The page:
Thirdly, and most importantly, there is the matter of the Divorce Act and the associated issues under s. 96 of the 1867 Constitution Act. Unless these are addressed, married spouses will always be able to opt out of the family services agency process, including the tribunal. This may not be fatal to a pilot project, but it will be a problem in the future if the agency proves successful. Ideally, the federal government would amend the Divorce Act to strip it of all relief except that relating to the making of divorce orders and determining the status of foreign divorce orders, as I have suggested elsewhere. Alternatively, the Divorce Act could be amended to include administrative tribunals within the meaning of “court” at s. 2(1) of the act.
This proposal is far from complete and would benefit greatly from brainstorming with users of the present system, as well as practitioners and academics skilled in administrative and family law. However, despite its manifold deficiencies, I can see a number of benefits from the general concept of a family services agency, including:
- addressing the social, psychological and legal consequences of parental separation in a fully integrated, holistic manner, with dispute resolution processes cohoused with the necessary family supports;
- improving the coordination and availability of family support services, including legal, educational, counselling and resolution resources;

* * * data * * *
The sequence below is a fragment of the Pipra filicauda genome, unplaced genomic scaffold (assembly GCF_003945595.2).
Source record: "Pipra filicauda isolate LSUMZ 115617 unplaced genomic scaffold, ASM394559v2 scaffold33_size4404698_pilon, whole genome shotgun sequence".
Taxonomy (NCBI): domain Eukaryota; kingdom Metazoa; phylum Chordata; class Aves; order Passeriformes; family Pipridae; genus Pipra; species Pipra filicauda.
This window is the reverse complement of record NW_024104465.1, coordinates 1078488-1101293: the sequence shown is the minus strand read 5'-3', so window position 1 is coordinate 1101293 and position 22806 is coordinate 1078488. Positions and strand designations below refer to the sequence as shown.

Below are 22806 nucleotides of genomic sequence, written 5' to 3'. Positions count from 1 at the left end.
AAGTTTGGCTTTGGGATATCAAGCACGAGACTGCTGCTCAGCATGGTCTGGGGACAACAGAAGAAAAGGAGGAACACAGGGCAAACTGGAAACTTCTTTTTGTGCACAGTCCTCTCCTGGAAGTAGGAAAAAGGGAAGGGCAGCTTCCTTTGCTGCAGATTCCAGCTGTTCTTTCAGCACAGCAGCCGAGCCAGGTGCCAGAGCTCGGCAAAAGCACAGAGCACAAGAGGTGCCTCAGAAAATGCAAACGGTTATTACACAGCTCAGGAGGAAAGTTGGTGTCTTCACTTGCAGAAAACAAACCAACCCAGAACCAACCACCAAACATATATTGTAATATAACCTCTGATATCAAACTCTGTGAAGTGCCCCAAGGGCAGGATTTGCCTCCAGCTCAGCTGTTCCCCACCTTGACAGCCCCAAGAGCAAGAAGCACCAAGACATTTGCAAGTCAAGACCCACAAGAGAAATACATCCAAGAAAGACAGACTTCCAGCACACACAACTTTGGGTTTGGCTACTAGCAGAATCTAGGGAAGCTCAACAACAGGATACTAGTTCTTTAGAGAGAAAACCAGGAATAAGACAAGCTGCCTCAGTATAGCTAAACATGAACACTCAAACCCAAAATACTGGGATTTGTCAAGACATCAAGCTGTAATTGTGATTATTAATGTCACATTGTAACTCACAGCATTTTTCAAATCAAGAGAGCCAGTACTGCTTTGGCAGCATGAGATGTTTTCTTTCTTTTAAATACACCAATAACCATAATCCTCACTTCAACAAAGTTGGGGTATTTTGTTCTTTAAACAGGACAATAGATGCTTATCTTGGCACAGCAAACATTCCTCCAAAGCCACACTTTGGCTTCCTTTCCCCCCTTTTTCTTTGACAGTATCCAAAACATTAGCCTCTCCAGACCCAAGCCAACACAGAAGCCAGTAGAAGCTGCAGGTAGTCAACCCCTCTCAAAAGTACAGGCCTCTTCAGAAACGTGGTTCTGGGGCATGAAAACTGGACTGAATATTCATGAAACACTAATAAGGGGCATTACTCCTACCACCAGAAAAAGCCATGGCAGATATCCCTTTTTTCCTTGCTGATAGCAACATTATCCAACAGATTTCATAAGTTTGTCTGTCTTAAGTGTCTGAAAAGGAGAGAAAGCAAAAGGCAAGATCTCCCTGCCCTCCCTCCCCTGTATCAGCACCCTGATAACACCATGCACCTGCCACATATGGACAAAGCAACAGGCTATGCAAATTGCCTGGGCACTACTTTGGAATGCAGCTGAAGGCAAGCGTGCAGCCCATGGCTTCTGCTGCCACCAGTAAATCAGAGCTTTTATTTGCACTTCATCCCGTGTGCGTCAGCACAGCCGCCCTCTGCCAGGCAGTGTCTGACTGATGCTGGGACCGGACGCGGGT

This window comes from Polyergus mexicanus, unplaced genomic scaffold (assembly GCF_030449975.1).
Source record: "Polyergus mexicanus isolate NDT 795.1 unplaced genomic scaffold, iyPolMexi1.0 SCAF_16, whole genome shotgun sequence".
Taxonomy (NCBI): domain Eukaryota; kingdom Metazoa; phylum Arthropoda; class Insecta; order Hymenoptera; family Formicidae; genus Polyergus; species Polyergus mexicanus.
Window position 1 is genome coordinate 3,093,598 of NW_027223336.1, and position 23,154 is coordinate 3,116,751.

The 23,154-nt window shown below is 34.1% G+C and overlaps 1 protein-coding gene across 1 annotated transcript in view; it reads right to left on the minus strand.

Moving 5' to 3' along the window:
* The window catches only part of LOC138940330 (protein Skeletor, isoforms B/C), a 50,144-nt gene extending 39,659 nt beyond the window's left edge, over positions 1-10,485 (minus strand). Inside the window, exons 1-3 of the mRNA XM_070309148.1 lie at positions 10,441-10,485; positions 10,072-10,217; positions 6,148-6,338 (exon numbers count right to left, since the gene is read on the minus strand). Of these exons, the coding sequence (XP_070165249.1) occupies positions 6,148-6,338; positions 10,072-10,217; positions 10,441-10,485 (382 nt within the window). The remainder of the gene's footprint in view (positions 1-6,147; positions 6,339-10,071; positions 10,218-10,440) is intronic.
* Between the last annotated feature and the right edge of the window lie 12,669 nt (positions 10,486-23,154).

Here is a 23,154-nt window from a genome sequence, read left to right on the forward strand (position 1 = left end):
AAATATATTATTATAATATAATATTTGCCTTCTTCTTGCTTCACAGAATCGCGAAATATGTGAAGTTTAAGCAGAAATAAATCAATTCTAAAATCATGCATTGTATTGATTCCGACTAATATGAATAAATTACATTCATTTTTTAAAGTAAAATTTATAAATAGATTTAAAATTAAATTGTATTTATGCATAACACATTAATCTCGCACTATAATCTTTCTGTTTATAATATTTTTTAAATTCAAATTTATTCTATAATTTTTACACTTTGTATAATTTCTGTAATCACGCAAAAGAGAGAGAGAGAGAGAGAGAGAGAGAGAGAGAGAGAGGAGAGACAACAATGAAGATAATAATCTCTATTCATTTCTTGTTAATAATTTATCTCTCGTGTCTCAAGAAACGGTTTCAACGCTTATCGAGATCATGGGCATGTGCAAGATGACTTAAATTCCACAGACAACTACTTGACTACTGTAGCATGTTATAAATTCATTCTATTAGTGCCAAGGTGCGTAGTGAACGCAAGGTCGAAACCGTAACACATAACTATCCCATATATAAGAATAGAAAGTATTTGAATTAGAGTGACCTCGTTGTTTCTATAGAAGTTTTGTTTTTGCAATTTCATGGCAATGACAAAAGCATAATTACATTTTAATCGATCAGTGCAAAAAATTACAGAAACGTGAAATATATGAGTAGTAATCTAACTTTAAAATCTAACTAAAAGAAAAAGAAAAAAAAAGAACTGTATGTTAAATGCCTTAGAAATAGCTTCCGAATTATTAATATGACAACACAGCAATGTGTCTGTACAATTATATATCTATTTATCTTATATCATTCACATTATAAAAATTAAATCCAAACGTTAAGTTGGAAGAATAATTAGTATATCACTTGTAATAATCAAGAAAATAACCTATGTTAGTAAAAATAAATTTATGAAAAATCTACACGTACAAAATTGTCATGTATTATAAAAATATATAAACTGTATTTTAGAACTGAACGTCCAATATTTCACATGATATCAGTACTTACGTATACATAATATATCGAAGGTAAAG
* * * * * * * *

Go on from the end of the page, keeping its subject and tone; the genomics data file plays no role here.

- developing flexible dispute resolution processes, freed of the constraints imposed by judicial processes, that are scalable and capable of meaningfully responding to the relative complexity and importance of the issues facing different families;
- developing processes, rules and forms that are intuitive, comprehensible and manageable by those without legal training;
- institutionalizing non-adversarial dispute resolution processes and placing them on par with the tribunal’s adversarial process;
- providing post-resolution family support services to help families cope with the changes time inevitably brings; and,
- making the growth and wellbeing of children, and the future functioning of separated families, guiding principles and key benchmarks of the successful resolution of family law disputes.